“Ultra fast” seems a bit hyperbolic. A 35mm f/0.95 APS-C doesn’t even have as narrow DOF as a 50/1.4 on full frame. You can get a Canon EF 50/1.4 for around $200 and it’ll have autofocus and plenty of character.

Richard Kralicek's picture

Well, on a full frame sensor it will. On a Fuji (with the right adapter) it would be a completely different kind of lens. I bought mine way back for a Canon 60D where it worked like a 80mm f/2.2 roughly equivalent lens. Fine, but a different angle of view.

For crop sensors it is ultra fast, and if you own that system, it doesn't help to compare it with another lens on another system you don't own.

Gary Pardy's picture

Not to be "that guy", but where shutter speed is concerned, f/0.95 is faster than f/1.4 regardless of sensor size. You are, of course, 100% correct in terms of equivalent depth of field.

Ruud van der Nat's picture

Also not to be “that guy” but with the larger sensor you can raise the iso a little bit more and things are equal again.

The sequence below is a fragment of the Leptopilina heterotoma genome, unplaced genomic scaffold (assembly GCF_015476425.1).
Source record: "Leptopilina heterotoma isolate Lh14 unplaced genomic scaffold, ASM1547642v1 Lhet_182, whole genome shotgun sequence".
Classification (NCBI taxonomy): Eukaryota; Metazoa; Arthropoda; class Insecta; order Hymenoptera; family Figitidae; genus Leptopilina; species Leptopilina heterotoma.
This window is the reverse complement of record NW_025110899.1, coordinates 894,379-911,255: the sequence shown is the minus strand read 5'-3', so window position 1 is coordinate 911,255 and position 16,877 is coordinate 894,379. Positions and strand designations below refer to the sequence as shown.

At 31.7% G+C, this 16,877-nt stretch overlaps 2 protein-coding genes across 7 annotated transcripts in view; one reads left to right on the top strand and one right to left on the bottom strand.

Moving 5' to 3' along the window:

Mike Shwarts's picture

Also not to be “that guy,” but not everybody has a larger sensor. I have aps-c and m4/3, so wider apertures help with lower ISOs and/or slower shutter speeds. And sometimes shallow depth of field is kitsch. Shallow DoF sometimes falls under "just because you can, doesn't mean you should."

Alexander Petrenko's picture

Not to be that guy, but did you account for light transmission loss?

Ruud van der Nat's picture

Not everybody has a 0.95 lens and shallower depth of field is what you get when you put a 0,95 lens on your m4/3 or aps-c. The point was that with a full frame if you get a 1.8 lens (or 1.4) you get equivalent dof , but your shutter speed will be slower but you can raise the iso a bit more to compensate.